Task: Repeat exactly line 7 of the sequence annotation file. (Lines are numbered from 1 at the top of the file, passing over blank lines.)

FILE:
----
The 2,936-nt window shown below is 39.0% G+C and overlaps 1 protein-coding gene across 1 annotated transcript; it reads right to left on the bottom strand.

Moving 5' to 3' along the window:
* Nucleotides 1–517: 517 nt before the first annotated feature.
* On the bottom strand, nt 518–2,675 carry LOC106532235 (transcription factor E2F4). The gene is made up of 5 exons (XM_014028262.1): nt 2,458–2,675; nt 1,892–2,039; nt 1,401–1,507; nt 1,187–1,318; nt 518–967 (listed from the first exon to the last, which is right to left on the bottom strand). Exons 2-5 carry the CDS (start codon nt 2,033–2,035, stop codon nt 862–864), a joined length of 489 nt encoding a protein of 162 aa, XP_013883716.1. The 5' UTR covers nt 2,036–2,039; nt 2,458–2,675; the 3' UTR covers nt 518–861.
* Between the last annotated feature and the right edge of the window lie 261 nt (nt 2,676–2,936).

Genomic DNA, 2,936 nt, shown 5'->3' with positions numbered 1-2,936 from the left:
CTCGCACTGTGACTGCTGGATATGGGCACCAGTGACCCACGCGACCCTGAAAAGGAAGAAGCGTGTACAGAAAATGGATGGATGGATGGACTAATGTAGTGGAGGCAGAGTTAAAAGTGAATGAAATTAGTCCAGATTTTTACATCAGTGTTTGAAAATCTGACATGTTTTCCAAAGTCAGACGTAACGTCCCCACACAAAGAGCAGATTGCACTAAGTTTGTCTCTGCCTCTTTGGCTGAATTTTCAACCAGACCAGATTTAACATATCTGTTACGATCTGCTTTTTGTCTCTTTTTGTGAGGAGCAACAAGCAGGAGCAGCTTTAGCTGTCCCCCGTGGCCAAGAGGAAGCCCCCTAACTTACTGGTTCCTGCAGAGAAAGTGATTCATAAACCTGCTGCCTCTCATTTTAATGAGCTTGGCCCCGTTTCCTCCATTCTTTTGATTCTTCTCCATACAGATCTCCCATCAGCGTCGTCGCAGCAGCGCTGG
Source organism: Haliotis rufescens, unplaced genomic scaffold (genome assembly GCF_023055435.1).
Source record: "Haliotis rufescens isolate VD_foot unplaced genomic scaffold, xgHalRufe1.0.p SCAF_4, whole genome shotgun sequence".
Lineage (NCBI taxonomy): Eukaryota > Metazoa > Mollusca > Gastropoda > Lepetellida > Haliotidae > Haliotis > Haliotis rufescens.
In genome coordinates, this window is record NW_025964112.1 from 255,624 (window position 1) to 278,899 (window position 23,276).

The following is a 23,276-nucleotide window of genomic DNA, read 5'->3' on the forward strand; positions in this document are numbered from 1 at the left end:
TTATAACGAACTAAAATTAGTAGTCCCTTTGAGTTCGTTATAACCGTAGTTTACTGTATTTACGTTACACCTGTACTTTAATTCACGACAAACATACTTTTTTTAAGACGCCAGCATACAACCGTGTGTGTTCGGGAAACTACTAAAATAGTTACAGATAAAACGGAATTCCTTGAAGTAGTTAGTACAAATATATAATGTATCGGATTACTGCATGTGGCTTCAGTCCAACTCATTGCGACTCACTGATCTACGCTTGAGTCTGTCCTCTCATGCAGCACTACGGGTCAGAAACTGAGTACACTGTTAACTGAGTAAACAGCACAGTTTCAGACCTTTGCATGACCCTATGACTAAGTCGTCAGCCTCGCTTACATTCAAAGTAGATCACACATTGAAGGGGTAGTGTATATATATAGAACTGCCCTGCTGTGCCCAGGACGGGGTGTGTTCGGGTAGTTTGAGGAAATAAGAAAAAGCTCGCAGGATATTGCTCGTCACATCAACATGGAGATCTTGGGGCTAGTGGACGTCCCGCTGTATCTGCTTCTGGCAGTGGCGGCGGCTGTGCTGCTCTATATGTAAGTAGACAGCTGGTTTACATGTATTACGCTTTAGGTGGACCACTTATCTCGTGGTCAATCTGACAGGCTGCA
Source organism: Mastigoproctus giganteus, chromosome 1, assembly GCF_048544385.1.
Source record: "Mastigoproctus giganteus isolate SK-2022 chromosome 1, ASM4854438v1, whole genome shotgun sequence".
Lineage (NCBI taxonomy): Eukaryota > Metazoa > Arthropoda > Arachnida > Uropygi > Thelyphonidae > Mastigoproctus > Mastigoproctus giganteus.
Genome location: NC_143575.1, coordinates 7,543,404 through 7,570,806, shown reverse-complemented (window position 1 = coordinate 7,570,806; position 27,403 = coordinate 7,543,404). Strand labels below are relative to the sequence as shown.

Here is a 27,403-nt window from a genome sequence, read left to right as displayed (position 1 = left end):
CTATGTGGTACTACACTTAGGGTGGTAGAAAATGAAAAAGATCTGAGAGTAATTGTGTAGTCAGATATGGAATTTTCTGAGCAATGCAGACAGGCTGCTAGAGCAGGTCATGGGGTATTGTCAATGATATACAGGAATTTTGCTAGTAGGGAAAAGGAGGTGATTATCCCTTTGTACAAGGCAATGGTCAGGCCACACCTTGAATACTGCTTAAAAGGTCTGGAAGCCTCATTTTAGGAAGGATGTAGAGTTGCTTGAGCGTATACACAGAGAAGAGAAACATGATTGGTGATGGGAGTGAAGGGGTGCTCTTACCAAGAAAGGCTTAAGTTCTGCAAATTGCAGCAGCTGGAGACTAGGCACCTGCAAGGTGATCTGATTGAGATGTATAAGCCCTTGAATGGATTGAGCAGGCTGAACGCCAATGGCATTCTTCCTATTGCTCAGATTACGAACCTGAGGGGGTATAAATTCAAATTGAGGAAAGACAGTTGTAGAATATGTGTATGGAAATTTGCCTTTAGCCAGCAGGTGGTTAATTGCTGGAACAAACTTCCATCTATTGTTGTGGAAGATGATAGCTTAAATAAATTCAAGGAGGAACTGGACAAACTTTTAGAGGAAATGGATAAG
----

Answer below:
CTCGCACTGTGACTGCTGGATATGGGCACCAGTGACCCACGCGACCCTGAAAAGGAAGAAGCGTGTACAGAAAATGGATGGATGGATGGACTAATGTAGTGGAGGCAGAGTTAAAAGTGAATGAAATTAGTCCAGATTTTTACATCAGTGTTTGAAAATCTGACATGTTTTCCAAAGTCAGACGTAACGTCCCCACACAAAGAGCAGATTGCACTAAGTTTGTCTCTGCCTCTTTGGCTGAATTTTCAACCAGACCAGATTTAACATATCTGTTACGATCTGCTTTTTGTCTCTTTTTGTGAGGAGCAACAAGCAGGAGCAGCTTTAGCTGTCCCCCGTGGCCAAGAGGAAGCCCCCTAACTTACTGGTTCCTGCAGAGAAAGTGATTCATAAACCTGCTGCCTCTCATTTTAATGAGCTTGGCCCCGTTTCCTCCATTCTTTTGATTCTTCTCCATACAGATCTCCCATCAGCGTCGTCGCAGCAGCGCTGG